These are the MOOSE of our lives
From the Winter 2019 Issue
staci bailey, annie pflueger, John Proctor, dabne sparks
Big, bold, and not-very-endangered, moose are a staple of North Idaho life
In the deep, shadowy woods of Idaho—along with Scandinavia, Canada, Siberia, and almost everywhere else with wild country north of the 40th parallel—lives a dark beast of considerable size, and in considerably greater numbers in our part of the world than there were 110 years ago. It is bristly, solitary much of the time, ill-tempered, somewhat fearless and, according to some, quite tasty.
It is not a bear. Or a wolf. Or a Sasquatch.
Behold the moose, the largest ungulate; Latin name, Alces alces, which means “moose moose.” Or, “elk elk,” which is what the rest of the world calls what North Americans call moose.
Ungulates are creatures with hooves, including the deer family, of which moose are members. Like most of the deer family, moose are herbivores. They have sharp, incisive front teeth in the lower jaw and a hard palate in the upper jaw, used in combination to chop off herbage; and huge molars at the back of both jaws with which to masticate the often tough and fibrous stuff they manducate. They browse on all sorts of trees, shrubs, forbs, and grasses, including tasty underwater plants found in lakes large and small. They hold their heads underwater for up to a minute as they graze in the shallows.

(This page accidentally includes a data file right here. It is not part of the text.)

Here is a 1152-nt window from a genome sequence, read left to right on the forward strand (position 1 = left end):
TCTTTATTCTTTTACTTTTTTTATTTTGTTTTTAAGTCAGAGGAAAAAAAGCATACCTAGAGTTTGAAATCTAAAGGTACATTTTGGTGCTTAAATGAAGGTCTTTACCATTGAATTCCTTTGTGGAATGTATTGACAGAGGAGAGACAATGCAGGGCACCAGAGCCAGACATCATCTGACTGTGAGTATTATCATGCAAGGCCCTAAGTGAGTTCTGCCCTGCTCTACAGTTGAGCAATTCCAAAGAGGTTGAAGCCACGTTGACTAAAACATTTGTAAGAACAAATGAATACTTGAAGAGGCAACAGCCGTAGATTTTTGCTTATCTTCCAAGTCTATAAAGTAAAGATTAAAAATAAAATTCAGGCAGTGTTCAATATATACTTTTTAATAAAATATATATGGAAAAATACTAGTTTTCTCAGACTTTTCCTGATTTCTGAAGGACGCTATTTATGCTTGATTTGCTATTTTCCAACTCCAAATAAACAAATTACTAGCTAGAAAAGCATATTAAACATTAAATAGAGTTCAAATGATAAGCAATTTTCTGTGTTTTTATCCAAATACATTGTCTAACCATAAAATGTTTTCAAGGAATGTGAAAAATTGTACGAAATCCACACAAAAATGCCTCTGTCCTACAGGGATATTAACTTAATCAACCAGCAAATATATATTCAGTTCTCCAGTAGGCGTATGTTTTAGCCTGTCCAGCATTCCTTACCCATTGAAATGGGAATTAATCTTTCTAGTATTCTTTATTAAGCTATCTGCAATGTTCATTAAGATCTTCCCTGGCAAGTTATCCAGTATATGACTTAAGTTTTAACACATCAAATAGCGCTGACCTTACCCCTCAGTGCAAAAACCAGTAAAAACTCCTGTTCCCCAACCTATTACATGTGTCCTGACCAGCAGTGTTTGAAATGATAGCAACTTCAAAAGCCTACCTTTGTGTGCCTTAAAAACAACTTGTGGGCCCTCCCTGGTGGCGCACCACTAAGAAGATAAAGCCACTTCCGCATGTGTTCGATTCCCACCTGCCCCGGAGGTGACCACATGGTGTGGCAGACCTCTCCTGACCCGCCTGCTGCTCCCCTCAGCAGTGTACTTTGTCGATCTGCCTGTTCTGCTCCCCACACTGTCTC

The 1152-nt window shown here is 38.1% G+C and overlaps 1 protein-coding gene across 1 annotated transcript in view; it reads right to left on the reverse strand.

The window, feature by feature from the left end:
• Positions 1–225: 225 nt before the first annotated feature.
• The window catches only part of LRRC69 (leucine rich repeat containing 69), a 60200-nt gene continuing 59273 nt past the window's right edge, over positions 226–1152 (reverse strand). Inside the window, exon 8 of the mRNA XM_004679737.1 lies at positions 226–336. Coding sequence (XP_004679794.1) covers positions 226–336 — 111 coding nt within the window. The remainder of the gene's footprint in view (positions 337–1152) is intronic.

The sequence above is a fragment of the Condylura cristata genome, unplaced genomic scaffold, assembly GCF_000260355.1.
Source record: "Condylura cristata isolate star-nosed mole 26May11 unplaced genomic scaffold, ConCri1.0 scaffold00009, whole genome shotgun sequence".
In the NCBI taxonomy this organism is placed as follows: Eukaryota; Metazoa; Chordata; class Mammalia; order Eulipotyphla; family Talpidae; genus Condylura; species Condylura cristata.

Moose have large feet built to wade through silty muck and deep snow, and legs adapted to swimming, brush busting, and navigating big snow drifts. Long and immensely strong, those legs have highly flexible front knees and shoulders, allowing them to easily pick their front feet out of deep snow or lake-bottom mud. Their tracks are distinguished by their size, with elongated, pointed toes, which often leave wavy impressions because of their flexibility.
Moose live between 15 and 25 years. They breed in early October, and have an eight-month gestation period, so calves are born late May or June. Twins are not uncommon. The youngsters stay with their mother for about 18 months, at which point they are “abandoned” to fend for themselves. The female will tolerate a female calf for longer, but bull calves get chased off.
Though moose are associated with swampy places, they can be found in almost any forest habitat at any time of year. It’s not uncommon to find winter moose tracks in the subalpine forests of Schweitzer in the Selkirks. They are seen browsing on bushes high in the Scotchman Peaks and eating water plants along the shores of Sand Creek. They are also, and often, seen browsing through yards, parks, and landscapes all over Sandpoint.
“Moose,” by the way, is singular or plural. “Moose’s” means it belongs to one or more moose. North Idaho is a moose’s paradise.
Big, bold, and not very endangered